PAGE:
In front of the Japanese Embassy in South Korea, South Korean students collectively protested against the discharge of nuclear sewage into the sea
China News Service, April 20th, a comprehensive report. On the 20th local time, in front of the Japanese Embassy in South Korea in Jongno District, Seoul, more than 30 South Korean college students protested against Japan’s discharge of sewage from its Fukushima nuclear power plant. The decision of the sea.
Reuters reported that students chanted slogans and held placards. Although there is a ban on epidemic prevention that prohibits gatherings of more than 10 people, and the police disperse the crowd from time to time, this incident has not been prohibited.
p >On April 15, slogans such as “Boycott Japanese goods” were hung up in a seafood sales area of a large supermarket in Seoul. In response to Japan’s decision to discharge nuclear contaminated water from the Fukushima Daiichi Nuclear Power Plant into the sea, all walks of life in South Korea expressed protests and doubts. Photo by China News Agency reporter Zeng Nai
According to Korean media reports, South Korea’s Foreign Minister Zheng Yirong emphasized that he would firmly oppose Japan’s discharge of the Fukushima nuclear effluent when attending the Congress’s Foreign Affairs Unification Committee’s urgent questioning meeting. Into the ocean.
Jung Yi-yong once stated on the 19th that if the Japanese side handles it in accordance with the standards set by the International Atomic Energy Agency (IAEA), South Korea does not need to insist on opposing it. Zheng Yirong explained in this regard that some views believe that the government is totally opposed to Japan-related issues, but this is not the case. This is why the above statement was made to emphasize that if the Japanese side’s actions really meet the relevant conditions, the South Korean side need not insist on opposing it. .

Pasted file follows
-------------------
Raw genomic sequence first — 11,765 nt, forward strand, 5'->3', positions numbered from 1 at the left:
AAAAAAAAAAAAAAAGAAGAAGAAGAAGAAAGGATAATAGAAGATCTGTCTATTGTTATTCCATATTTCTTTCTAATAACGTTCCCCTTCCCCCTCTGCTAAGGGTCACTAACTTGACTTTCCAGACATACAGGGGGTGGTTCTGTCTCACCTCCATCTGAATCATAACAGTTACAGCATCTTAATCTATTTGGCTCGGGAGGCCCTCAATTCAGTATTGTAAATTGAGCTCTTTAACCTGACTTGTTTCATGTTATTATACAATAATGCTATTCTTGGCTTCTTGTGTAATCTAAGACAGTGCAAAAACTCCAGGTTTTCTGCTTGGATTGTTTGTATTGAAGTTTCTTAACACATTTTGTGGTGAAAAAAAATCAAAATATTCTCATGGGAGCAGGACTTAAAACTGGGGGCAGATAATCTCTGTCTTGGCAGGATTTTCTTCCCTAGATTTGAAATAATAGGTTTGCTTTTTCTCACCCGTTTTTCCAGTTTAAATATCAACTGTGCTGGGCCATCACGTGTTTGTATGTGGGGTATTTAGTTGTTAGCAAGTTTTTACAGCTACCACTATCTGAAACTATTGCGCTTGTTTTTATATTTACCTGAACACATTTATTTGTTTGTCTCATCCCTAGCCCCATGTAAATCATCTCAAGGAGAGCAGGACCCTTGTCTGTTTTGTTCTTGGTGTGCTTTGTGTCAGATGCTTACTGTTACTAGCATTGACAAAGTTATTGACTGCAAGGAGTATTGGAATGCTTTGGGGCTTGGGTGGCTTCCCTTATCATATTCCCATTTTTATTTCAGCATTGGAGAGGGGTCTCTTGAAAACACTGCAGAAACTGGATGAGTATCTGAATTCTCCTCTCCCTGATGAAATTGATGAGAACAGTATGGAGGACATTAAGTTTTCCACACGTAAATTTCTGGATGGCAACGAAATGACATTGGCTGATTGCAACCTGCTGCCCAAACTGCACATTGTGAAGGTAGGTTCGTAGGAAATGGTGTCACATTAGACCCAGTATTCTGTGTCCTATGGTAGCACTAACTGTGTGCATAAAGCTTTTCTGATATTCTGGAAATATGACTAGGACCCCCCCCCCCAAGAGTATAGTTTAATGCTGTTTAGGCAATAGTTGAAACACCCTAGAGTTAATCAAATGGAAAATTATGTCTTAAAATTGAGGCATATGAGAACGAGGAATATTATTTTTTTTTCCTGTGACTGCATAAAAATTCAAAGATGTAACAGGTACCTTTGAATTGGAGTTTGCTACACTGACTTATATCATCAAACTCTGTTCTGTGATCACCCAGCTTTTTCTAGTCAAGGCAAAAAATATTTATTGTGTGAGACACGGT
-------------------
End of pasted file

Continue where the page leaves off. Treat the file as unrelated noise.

According to the report, the three conditions mentioned by Zheng Yirong include that Japan must provide South Korea with scientific evidence that can ensure the safety and health of South Korean citizens, conduct consultations with South Korea in advance, and ensure that South Korean experts participate in the international market. IAEA’s verification process.
Zheng Yirong also said that Japan’s emission decision may cause catastrophic consequences for the Pacific Rim countries. He also pointed out that the issue is difficult to resolve through “quiet diplomacy”. As early as 2018, the Ministry of Foreign Affairs announced that Japan was considering discharging the Fukushima nuclear sewage to the sea, and it began to study plans to file a lawsuit against Japan in the International Court of Justice. If Japan fails to fulfill its obligations under international law, the Ministry of Foreign Affairs may initiate legal procedures.